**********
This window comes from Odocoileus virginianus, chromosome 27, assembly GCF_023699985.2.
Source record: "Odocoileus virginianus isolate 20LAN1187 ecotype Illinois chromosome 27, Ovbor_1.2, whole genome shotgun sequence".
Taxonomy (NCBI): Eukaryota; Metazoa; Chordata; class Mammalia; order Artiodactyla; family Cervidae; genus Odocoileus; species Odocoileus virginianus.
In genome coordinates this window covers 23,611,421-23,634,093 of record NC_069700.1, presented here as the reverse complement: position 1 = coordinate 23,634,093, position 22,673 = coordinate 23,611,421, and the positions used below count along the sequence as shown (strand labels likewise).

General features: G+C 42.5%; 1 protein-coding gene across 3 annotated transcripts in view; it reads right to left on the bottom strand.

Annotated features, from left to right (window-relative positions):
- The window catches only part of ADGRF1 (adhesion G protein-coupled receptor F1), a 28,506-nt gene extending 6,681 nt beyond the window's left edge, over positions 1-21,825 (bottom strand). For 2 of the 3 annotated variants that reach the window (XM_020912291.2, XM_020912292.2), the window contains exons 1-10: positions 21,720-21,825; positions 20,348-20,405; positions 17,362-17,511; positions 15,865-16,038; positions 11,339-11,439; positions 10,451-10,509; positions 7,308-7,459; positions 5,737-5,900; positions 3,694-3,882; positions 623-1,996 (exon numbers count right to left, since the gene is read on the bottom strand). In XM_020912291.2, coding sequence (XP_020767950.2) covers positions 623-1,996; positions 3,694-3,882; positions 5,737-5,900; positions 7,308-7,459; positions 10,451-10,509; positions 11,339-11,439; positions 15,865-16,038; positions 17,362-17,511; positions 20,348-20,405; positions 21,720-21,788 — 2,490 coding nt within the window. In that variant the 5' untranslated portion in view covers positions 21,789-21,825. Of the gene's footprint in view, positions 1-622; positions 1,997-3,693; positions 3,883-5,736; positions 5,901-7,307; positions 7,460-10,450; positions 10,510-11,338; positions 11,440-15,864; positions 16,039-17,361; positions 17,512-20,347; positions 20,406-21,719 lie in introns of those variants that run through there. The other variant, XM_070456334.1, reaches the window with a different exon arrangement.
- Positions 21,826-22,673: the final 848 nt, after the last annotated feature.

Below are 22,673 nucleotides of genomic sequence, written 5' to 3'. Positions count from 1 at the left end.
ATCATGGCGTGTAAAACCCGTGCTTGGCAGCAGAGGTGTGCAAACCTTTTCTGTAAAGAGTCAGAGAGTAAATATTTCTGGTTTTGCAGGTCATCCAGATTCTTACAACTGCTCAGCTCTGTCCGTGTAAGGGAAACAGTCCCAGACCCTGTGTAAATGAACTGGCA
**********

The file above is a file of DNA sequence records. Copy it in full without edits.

This window comes from Odocoileus virginianus, chromosome 27, assembly GCF_023699985.2.
Source record: "Odocoileus virginianus isolate 20LAN1187 ecotype Illinois chromosome 27, Ovbor_1.2, whole genome shotgun sequence".
Taxonomy (NCBI): Eukaryota; Metazoa; Chordata; class Mammalia; order Artiodactyla; family Cervidae; genus Odocoileus; species Odocoileus virginianus.
In genome coordinates this window covers 23,611,421-23,634,093 of record NC_069700.1, presented here as the reverse complement: position 1 = coordinate 23,634,093, position 22,673 = coordinate 23,611,421, and the positions used below count along the sequence as shown (strand labels likewise).

General features: G+C 42.5%; 1 protein-coding gene across 3 annotated transcripts in view; it reads right to left on the bottom strand.

Annotated features, from left to right (window-relative positions):
- The window catches only part of ADGRF1 (adhesion G protein-coupled receptor F1), a 28,506-nt gene extending 6,681 nt beyond the window's left edge, over positions 1-21,825 (bottom strand). For 2 of the 3 annotated variants that reach the window (XM_020912291.2, XM_020912292.2), the window contains exons 1-10: positions 21,720-21,825; positions 20,348-20,405; positions 17,362-17,511; positions 15,865-16,038; positions 11,339-11,439; positions 10,451-10,509; positions 7,308-7,459; positions 5,737-5,900; positions 3,694-3,882; positions 623-1,996 (exon numbers count right to left, since the gene is read on the bottom strand). In XM_020912291.2, coding sequence (XP_020767950.2) covers positions 623-1,996; positions 3,694-3,882; positions 5,737-5,900; positions 7,308-7,459; positions 10,451-10,509; positions 11,339-11,439; positions 15,865-16,038; positions 17,362-17,511; positions 20,348-20,405; positions 21,720-21,788 — 2,490 coding nt within the window. In that variant the 5' untranslated portion in view covers positions 21,789-21,825. Of the gene's footprint in view, positions 1-622; positions 1,997-3,693; positions 3,883-5,736; positions 5,901-7,307; positions 7,460-10,450; positions 10,510-11,338; positions 11,440-15,864; positions 16,039-17,361; positions 17,512-20,347; positions 20,406-21,719 lie in introns of those variants that run through there. The other variant, XM_070456334.1, reaches the window with a different exon arrangement.
- Positions 21,826-22,673: the final 848 nt, after the last annotated feature.

Below are 22,673 nucleotides of genomic sequence, written 5' to 3'. Positions count from 1 at the left end.
ATCATGGCGTGTAAAACCCGTGCTTGGCAGCAGAGGTGTGCAAACCTTTTCTGTAAAGAGTCAGAGAGTAAATATTTCTGGTTTTGCAGGTCATCCAGATTCTTACAACTGCTCAGCTCTGTCCGTGTAAGGGAAACAGTCCCAGACCCTGTGTAAATGAACTGGCA